Caution for lenders charging unreasonable loan fees

May 13, 2015

in Banking & Finance

iStock_000017298013SmallThe Court of Appeal has recently confirmed the Commerce Commissions decision that loan and other fees charged by lenders based on a general assessment of overall costs is not a correct calculation for the purposes of the Credit Contracts and Consumer Finance Act (CCCFA).

The Court of Appeal has stated that fixed costs incurred by a lender as part of its business operation should generally not be recoverable.

The provisions of the CCCFA are clearly to restrict costs that can be recovered as fees.  The fees must only be in respect to costs generated in connection with, or in relation to the particular lending activity.

The Court of Appeal held that while lenders are given wide scope to impose any type of fee (provided that was not unreasonable) there is no scope for finding as reasonable establishment fees that exceed the creditors average reasonable costs in relation to the costs the fee is intended to apply to.

Essentially the Court did not agree that the Act allowed the recovery by a lender of costs by charging fees that relate to a portion of all costs of the finance business.  To do so would have essentially allowed recovery of costs through fees unrelated to the specific activity the fee is intended to apply to.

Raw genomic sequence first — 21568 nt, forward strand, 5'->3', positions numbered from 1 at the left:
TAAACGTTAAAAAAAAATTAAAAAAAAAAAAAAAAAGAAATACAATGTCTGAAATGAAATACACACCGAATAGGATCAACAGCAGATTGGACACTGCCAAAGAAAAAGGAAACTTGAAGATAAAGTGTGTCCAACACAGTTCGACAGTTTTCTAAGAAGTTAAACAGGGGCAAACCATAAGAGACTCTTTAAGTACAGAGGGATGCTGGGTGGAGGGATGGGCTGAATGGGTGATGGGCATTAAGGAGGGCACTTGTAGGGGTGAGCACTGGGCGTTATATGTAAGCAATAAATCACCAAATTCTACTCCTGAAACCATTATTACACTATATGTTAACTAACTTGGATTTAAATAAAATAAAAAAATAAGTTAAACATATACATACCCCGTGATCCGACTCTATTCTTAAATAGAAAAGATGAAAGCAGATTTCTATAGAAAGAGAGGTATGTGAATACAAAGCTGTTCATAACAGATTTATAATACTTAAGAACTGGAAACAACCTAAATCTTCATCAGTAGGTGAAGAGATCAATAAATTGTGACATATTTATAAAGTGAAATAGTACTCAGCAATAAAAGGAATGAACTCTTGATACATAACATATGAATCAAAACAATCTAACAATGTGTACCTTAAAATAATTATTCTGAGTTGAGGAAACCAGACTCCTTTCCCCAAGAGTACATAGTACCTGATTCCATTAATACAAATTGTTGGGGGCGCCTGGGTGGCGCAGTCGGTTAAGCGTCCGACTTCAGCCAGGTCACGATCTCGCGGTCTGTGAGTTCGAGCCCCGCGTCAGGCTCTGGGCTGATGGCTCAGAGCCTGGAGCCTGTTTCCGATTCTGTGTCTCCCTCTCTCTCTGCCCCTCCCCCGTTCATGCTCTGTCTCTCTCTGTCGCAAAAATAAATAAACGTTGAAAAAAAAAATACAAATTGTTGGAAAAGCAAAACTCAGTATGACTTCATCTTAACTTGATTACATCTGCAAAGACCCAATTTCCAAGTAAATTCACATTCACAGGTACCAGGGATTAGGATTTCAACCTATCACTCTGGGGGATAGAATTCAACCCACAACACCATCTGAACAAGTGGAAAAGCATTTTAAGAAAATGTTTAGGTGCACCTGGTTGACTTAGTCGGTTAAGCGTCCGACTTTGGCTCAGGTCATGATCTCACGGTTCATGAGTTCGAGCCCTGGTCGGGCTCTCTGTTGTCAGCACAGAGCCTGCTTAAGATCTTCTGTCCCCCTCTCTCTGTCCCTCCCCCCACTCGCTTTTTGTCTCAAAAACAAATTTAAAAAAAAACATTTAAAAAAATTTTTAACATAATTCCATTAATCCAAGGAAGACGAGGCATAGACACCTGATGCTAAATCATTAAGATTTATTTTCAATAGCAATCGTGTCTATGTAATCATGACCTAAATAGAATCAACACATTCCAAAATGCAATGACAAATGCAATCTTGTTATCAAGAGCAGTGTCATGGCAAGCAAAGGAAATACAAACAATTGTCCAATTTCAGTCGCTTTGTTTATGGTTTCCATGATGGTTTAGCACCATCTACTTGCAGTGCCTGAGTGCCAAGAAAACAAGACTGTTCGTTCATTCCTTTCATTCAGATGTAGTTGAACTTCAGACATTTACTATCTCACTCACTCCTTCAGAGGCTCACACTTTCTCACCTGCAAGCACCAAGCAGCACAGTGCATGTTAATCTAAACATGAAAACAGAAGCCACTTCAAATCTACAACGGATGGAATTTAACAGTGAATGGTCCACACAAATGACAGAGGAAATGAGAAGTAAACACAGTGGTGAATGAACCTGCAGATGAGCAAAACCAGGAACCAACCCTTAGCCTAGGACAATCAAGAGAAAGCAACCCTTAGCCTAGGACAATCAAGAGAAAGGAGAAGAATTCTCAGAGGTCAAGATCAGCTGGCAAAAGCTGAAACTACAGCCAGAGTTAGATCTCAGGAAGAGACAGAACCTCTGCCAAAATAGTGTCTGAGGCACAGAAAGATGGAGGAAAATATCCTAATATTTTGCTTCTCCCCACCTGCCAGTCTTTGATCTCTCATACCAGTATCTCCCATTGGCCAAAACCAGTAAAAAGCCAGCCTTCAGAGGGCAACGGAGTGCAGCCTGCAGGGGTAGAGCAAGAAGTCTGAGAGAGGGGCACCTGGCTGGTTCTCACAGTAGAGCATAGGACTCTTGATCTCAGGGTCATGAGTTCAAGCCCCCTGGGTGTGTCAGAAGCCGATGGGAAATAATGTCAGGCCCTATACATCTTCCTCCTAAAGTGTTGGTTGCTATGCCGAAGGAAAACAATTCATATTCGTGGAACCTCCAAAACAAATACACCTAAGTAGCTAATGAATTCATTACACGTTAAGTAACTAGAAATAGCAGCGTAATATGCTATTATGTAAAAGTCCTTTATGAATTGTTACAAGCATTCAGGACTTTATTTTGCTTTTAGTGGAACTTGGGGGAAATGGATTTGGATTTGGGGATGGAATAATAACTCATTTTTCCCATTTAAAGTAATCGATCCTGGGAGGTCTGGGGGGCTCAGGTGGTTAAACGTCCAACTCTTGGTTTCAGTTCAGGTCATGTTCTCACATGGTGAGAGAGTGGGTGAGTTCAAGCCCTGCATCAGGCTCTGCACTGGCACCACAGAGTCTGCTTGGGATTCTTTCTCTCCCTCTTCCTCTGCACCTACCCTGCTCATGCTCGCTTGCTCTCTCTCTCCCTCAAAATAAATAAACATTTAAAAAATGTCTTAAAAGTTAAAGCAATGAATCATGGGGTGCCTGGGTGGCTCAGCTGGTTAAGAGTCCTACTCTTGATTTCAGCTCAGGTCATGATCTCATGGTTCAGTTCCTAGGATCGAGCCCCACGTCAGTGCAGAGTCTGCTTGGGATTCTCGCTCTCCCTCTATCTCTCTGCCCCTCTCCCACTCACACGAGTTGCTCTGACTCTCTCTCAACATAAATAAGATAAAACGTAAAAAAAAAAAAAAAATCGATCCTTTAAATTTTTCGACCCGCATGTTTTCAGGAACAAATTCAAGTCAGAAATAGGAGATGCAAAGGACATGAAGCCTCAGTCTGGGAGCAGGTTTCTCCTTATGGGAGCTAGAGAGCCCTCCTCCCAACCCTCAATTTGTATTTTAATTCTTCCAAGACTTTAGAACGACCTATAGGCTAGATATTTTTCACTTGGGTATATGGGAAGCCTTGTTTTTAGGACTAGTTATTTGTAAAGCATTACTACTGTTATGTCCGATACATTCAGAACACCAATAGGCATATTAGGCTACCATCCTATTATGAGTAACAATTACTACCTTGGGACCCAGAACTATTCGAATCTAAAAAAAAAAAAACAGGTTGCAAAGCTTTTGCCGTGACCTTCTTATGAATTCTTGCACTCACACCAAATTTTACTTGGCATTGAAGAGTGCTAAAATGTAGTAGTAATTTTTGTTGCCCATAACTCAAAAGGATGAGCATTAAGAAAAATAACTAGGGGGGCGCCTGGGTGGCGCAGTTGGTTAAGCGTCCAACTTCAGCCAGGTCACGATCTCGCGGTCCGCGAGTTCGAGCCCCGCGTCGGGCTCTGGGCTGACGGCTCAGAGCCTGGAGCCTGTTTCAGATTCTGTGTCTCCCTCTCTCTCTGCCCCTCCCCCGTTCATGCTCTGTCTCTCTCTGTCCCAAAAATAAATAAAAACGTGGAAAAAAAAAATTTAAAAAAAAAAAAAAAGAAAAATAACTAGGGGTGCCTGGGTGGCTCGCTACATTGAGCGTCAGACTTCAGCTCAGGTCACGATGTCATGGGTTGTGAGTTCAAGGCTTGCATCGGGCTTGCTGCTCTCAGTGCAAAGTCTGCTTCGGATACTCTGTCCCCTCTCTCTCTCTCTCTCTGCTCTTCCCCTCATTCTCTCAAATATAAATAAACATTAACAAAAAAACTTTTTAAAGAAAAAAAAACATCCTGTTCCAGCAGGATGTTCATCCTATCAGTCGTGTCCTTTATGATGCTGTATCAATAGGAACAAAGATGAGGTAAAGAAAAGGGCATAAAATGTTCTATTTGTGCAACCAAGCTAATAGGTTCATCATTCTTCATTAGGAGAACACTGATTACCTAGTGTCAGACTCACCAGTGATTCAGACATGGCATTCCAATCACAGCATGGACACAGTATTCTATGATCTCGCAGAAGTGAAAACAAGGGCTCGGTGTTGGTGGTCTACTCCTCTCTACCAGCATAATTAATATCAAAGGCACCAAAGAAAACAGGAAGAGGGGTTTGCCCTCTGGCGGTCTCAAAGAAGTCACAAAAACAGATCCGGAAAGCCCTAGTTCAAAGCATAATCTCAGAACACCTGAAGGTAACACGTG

The Court of Appeal was not convinced by the lenders arguments that if it charged lower fees interest rates on loans would have increased.  That is not the intention or purpose of the legislation.

This decision may have wide ranging effects for many lenders particularly in relation to upfront establishment fees that are charged by second tier lenders to borrowers.

If you require any advice or further information on the matters dealt with in this publication please contact the lawyer at Farry and Co. who normally advises you, or alternatively contact:
Paul Farry
09 379 0055 or 03 477 8870


The information contained in this publication is intended as a guide only.  It does not constitute legal advice and should not be relied upon as such.  Professional advice should be sought before applying any of the information to particular circumstances.  While every reasonable care has been taken in the preparation of this publication, Farry and Co. does not accept liability for any errors it may contain.

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